About EKOS Corporation and the EkoSonic® Endovascular System
EKOS Corporation (ekoscorp.com), a BTG International group company, pioneered the development and clinical application of ultrasound infusion technologies in medicine, introducing its first system for the treatment of vascular thrombosis in 2005. Today, interventional radiologists, cardiologists, cardiothoracic and vascular surgeons at leading institutions around the world use the EKOS EkoSonic® Endovascular System to provide faster, safer and more complete dissolution of thrombus. To find out more about the EKOS EkoSonic® Endovascular System, visit the website.
EKOS, EkoSonic, MicroSonic are the trademarks of EKOS Corporation, a BTG International group company. BTG and the BTG roundel are registered trademarks of BTG International Ltd in US, EU and certain other territories and trademarks of BTG International Ltd elsewhere.
Statements of indications:
USA FDA Cleared Indications:
The EkoSonic® Endovascular Device is intended for controlled and selective infusion of physician-specified fluids, including thrombolytics, into the peripheral vasculature. The EkoSonic® System is cleared for the infusion of solutions into the pulmonary arteries.
Not designed for peripheral vasculature dilation purposes. The system is contraindicated when, in the medical judgement of the physician, such procedure may compromise the patient’s condition. See device instructions for use for complete prescribing information.
The CE Mark (CE0086) has been affixed to the EkoSonic® and MicroSonic™ products with the following indications for use:
The EkoSonic® Endovascular Device, consisting of the Intelligent Drug Delivery Catheter (IDDC) and the MicroSonic™ Device (MSD), is intended for controlled and selective infusion of physician-specified fluids, including thrombolytics, into the peripheral vasculature. All therapeutic agents utilized with the EkoSonic® Endovascular System should be fully prepared and used according to the instruction for use of the specific therapeutic agent.
The MicroSonic™ SV Endovascular Device is intended for the controlled and selective infusion of physician specified fluids, including thrombolytics, into the peripheral vasculature.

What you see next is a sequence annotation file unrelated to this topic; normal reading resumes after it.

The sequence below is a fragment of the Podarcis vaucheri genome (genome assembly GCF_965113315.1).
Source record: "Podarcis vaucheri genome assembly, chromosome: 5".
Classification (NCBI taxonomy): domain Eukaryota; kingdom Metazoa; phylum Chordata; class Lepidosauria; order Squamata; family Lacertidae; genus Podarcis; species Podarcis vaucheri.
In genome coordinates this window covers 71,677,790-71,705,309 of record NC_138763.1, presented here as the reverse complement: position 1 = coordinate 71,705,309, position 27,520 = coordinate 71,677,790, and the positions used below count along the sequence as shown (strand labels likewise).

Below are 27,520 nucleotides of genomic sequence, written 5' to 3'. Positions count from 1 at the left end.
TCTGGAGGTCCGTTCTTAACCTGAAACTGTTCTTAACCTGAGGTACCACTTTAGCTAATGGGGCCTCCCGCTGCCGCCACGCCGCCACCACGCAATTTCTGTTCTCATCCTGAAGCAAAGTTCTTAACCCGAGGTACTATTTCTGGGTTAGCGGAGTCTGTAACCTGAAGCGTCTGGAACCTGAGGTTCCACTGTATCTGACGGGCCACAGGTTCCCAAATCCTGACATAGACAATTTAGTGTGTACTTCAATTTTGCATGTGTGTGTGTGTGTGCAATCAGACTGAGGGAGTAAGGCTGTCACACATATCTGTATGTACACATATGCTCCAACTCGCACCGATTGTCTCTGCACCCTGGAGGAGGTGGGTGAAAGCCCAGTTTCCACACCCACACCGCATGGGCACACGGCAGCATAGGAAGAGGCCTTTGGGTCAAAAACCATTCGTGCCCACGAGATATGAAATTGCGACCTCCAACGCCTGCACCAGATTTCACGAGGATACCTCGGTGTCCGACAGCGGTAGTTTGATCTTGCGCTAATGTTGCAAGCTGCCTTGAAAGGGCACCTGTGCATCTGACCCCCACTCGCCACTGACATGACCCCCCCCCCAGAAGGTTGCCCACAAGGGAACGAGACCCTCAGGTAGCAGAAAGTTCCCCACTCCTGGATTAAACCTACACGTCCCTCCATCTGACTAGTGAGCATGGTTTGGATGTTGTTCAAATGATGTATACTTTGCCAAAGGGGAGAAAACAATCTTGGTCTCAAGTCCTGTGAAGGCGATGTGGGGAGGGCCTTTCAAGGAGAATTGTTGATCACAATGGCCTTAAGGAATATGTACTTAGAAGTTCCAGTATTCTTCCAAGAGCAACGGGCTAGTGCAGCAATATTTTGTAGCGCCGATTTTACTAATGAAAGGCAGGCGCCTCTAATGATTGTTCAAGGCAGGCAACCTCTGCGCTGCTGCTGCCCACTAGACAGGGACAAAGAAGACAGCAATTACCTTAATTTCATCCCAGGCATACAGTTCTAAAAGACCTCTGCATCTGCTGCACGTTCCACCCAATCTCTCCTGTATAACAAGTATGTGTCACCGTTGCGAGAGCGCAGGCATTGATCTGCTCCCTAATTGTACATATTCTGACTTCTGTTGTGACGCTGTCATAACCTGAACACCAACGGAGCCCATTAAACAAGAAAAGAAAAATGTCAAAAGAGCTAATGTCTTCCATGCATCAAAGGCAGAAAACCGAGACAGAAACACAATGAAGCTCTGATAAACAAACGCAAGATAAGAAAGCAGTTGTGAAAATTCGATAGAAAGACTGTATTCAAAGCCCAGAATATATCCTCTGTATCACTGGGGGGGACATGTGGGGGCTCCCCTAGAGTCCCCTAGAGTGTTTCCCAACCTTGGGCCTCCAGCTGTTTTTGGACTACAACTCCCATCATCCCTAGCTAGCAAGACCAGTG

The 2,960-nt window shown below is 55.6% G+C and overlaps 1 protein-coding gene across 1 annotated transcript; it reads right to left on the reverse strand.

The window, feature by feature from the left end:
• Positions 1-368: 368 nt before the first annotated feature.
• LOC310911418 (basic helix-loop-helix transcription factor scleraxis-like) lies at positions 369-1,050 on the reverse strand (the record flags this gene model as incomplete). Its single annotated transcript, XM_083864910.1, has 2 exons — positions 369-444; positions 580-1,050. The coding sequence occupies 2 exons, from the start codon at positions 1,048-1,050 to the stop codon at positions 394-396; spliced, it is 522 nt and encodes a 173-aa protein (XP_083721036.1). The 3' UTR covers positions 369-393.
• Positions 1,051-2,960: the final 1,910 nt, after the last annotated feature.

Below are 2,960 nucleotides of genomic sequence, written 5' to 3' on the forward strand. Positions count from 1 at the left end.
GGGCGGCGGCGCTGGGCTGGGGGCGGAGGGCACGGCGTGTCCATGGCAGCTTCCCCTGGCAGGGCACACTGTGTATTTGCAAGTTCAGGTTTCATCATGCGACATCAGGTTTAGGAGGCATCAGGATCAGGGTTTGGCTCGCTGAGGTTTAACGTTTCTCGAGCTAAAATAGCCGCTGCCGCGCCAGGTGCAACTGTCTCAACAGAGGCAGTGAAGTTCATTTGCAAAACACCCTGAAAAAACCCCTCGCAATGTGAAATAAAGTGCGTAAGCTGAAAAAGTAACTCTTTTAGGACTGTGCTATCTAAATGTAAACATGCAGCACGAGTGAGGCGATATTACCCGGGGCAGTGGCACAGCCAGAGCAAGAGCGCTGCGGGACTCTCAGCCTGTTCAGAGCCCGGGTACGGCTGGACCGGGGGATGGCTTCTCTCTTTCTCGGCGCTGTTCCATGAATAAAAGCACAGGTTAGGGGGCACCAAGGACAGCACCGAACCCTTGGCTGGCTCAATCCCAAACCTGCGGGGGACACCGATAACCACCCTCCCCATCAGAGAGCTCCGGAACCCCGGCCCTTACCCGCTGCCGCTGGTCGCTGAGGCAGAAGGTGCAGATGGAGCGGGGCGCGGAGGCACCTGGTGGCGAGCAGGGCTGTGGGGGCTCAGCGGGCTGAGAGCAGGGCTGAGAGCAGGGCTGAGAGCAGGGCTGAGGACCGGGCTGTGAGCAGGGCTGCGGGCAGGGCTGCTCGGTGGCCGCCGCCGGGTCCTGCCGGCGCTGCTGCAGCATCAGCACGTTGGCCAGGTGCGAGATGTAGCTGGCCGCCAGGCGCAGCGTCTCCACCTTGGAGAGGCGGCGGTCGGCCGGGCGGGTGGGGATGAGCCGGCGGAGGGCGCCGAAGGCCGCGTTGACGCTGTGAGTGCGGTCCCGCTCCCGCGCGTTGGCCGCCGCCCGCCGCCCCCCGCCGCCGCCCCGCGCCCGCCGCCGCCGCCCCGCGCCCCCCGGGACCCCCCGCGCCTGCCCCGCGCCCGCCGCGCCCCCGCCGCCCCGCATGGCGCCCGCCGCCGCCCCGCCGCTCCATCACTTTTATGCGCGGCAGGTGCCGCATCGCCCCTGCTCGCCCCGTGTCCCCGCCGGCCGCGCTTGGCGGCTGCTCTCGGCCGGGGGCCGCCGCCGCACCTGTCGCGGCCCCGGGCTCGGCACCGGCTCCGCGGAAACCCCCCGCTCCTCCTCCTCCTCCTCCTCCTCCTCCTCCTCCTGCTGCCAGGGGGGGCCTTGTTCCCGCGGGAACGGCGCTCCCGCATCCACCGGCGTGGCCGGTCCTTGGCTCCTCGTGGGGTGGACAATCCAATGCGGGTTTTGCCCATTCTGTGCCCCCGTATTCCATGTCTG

The EKOS EkoSonic® Endovascular System is intended for the treatment of pulmonary embolism patients with ≥ 50% clot burden in one or both main pulmonary arteries or lobar pulmonary arteries, and evidence of right heart dysfunction based on right heart pressures (mean pulmonary artery pressure ≥ 25mmHg) or echocardiographic evaluation.
Notes to Editors
Submassive Pulmonary Embolism (PE) definition patients with pulmonary embolism that have normal systemic blood pressure and confirmed heart dysfunction.
Massive Pulmonary Embolism (PE) definition patients with pulmonary embolism that have systemic hypotension (systemic blood pressure that is <90 mmHg) and confirmed heart dysfunction.
rt-PA recombinant tissue plasminogen activator a recombinant protein involved in the breakdown of blood clots.
RV/LV ratio is the extent to which right ventricle is dilated in relation to the left ventricle. Also known as an indicator for the right heart dysfunction.
PE occurs in approximately 1 million patients in Europe annually and 600,000 in the US, causing or contributing to 200,000 deaths each year.(According to sirweb.org/patients/deep-vein-thrombosis/ and company internal data.)
Pulmonary hypertension (PH) is increased pressure in the pulmonary arteries. These arteries carry blood from heart to lungs to pick up oxygen. It causes symptoms such as shortness of breath during routine activity, tiredness, chest pain, and a racing heartbeat.
PEITHO trial - this trial confirmed the benefit of thrombolytic therapy among submassive PE patients, but also demonstrated that systemic IV infusion of thrombolytic drugs carries significant bleeding risk.
Syncope transient loss of consciousness.
1. Acute pulmonary embolism: clinical outcomes in the International Cooperative Pulmonary Embolism Registry (ICOPER), Goldhaber et al. Lancet. 1999 Apr 24;353(9162):1386-9.